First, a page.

Google Confirms Android M for Tomorrow, New Version of Android

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Google Confirms Android M for Tomorrow, New Version of Android Coming Each Year
Google annual I/O conference kick-starts tomorrow and one of the highlights of the event will probably be Android M, which is known internally as “Macadamia Nut Cookie.”

But even as Android 5.0 Lollipop is yet to be adopted by the majority of devices in the mobile environment, Google believes it is time for the dawn of a new version of Android. After all, it’s been a year since the release of Lollipop.

In the past, Google was a lot hastier in rolling out new versions of Android. But this pattern is about to change, and Android fans will have to get used to seeing a new version of the build arrive each year.

This piece of information is not a mare, worthless rumor, as it comes to us right from Google’s own VP of Engineering for Android, Hiroshi Lockeimer. Talking to Fast Company about the present and the future of Android, he disclosed that Android M is indeed coming tomorrow. But he also shared an interesting bit of information related to what’s about to come.

Lockheimer revealed that a new version of Android will be unleashed upon the world every year, as Google will now be adopting a “yearly cadence of big releases.” Since Google M will see the light of day tomorrow, it’s pretty safe to speculate Android N will arrive around this time next year. Subsequently, Android O will be launched in summer 2017 and so on.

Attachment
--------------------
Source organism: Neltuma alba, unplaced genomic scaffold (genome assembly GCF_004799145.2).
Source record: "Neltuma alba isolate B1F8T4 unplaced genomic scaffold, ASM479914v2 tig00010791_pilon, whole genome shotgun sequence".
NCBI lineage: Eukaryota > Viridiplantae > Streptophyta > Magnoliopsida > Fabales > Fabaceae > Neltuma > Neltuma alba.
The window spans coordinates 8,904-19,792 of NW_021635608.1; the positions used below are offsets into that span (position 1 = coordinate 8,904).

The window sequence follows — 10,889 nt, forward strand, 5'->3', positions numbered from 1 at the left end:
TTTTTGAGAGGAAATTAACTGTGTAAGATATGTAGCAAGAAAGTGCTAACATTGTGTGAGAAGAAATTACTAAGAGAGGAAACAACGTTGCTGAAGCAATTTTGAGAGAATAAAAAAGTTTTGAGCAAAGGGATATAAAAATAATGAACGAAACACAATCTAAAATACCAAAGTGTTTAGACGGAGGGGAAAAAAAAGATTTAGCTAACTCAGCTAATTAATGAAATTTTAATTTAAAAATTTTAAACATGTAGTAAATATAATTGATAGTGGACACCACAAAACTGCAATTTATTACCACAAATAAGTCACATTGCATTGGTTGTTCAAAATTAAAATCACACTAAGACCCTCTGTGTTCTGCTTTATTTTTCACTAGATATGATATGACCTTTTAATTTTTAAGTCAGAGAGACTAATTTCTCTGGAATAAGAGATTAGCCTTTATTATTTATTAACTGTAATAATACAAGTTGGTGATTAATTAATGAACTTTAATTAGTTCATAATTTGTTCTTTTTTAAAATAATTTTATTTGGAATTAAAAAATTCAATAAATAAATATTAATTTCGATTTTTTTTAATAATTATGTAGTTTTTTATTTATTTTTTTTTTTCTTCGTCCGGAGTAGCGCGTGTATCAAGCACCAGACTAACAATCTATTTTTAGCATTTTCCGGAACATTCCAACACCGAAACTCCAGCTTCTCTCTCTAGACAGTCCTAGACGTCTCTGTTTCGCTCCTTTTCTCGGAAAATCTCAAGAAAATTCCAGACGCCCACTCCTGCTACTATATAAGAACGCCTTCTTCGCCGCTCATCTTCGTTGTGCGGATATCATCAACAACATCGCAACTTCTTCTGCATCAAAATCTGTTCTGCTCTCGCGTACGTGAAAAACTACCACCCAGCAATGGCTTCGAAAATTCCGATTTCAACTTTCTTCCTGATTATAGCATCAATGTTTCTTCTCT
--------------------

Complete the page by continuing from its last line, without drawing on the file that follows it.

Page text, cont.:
Is Google getting more relaxed with soft updates?

Looking back into history, it’s pretty obvious we’re witnessing an important slow-down of the pace at which the updates arrive into the wild.

You might remember that older Android versions including Cupcake, Donut, Éclair, Froyo, Gingerbread and Honeycomb were released in the extremely short time span of two years (between 2009 and 2011).

It would have taken Google more than 7 years to introduce all these versions with a year lag between them. Now, even if major Android upgrades are more segregated, they can still bring about substantial changes.

For example, Android 5.0 Lollipop brought about an important shift in design language known as Material Design and who knows what else Android M might add into the equation.

Lockheimer refutes the claim that Google tactic changed because it is getting increasingly harder for the search giant to find ways to improve its operating system. Naturally, Android users can easily come with countless suggestions on how Google could improve the OS at any given moment of the day.
 
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